The key principle here, that obligation implies an obliger, may not seem immediately obvious; but there is quite a bit to be said for it. For one thing, even if it is not always true, it clearly is true for many of our obligations. For instance, your employer obliges or obligates you to do many tasks for which you would otherwise have no obligation; and your employer is himself obliged or obligated by higher authorities; and so forth. And the claim is not merely a cultural relic of Warburton's time. To give just one example: Anscombe makes very much the same argument in her extremely influential article, Modern Moral Philosophy, which should be read in conjunction with the passage from Warburton above.

It needs to be kept in mind that here, as in Anscombe's essay, there is no assumption that everything we call morality falls under the scope of moral obligation. In fact, Warburton has explicitly denied this. He has conceded that atheists can tell the difference between gratitude and ingratitude; and that this difference sparks a tendency in them to act according to that difference. He has also conceded that they can have moral sentiments, i.e., a taste for moral action. They still may think it smart and desirable; but 'smart and desirable' and 'obligatory' can be very different kinds of things. What he is denying is that atheists have any (consistent) reason to think of any part of the morality they know as obligatory.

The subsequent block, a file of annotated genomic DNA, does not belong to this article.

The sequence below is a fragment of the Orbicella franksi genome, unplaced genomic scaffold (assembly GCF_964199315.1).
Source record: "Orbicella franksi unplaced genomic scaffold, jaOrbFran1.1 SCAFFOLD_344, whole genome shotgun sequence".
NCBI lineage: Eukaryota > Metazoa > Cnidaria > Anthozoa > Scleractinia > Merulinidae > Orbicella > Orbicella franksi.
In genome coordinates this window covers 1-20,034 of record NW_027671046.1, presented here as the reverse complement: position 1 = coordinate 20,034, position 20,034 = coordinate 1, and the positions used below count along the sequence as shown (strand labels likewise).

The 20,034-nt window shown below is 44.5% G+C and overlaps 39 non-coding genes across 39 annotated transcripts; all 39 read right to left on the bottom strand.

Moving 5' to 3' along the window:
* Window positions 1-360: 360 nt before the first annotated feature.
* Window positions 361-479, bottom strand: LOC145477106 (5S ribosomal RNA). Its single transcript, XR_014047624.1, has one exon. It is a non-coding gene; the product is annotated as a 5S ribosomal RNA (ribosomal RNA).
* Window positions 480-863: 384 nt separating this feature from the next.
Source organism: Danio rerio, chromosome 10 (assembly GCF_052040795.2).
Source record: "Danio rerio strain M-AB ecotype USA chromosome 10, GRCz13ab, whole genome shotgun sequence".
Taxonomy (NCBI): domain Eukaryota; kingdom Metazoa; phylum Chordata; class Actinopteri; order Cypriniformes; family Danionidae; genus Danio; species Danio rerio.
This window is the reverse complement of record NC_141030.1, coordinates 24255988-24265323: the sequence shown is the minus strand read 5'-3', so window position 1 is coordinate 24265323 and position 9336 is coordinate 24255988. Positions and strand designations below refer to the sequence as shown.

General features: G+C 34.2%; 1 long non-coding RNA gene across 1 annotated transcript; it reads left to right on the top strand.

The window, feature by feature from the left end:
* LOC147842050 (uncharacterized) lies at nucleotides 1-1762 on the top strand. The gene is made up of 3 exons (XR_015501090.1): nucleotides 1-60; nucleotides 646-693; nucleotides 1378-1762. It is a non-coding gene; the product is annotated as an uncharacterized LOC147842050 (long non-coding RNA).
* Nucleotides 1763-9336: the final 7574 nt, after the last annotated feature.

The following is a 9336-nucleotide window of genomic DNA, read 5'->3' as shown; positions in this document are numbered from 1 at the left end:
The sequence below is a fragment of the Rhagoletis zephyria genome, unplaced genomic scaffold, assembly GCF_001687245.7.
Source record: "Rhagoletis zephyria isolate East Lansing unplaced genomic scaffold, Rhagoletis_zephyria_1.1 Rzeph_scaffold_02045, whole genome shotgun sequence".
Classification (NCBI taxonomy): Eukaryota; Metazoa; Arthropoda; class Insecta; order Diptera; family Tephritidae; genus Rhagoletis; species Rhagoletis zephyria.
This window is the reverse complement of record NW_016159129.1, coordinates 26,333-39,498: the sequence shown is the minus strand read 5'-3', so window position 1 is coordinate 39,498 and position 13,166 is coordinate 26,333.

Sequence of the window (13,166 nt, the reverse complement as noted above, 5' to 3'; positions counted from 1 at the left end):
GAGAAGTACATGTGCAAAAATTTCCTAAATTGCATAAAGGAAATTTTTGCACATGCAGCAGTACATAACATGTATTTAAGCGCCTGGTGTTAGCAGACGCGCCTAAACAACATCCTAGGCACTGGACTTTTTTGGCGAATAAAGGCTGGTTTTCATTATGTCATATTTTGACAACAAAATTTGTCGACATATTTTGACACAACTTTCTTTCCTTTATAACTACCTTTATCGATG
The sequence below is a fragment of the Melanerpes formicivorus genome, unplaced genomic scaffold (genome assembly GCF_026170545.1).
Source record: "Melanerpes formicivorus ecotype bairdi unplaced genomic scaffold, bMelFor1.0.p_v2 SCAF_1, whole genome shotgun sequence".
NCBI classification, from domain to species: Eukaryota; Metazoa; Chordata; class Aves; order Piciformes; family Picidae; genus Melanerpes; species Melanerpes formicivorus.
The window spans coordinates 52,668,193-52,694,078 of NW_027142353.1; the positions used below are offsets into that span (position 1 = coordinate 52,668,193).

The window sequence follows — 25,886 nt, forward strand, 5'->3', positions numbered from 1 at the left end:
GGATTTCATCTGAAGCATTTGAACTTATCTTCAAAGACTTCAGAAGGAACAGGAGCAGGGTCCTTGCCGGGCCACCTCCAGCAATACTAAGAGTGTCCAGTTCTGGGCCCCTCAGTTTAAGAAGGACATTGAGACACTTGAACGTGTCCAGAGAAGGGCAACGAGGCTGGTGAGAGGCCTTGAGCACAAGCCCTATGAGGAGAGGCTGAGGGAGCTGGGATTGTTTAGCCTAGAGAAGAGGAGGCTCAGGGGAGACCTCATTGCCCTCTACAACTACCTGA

Cockburn, as we shall see, contests this, and with a very interesting and (I am inclined to think) powerful line of reasoning. I will get to her response in the next post on this topic. But I want to underline the fact that Warburton's argument is far from silly; and that, utterly implausible though Warburton's claim that morality properly speaking is constituted entirely by the will of a superior, it is a claim backed by serious arguments. This is important not only for understanding Warburton, but is even more important for my purpose, which is to understand Cockburn in her response to Warburton.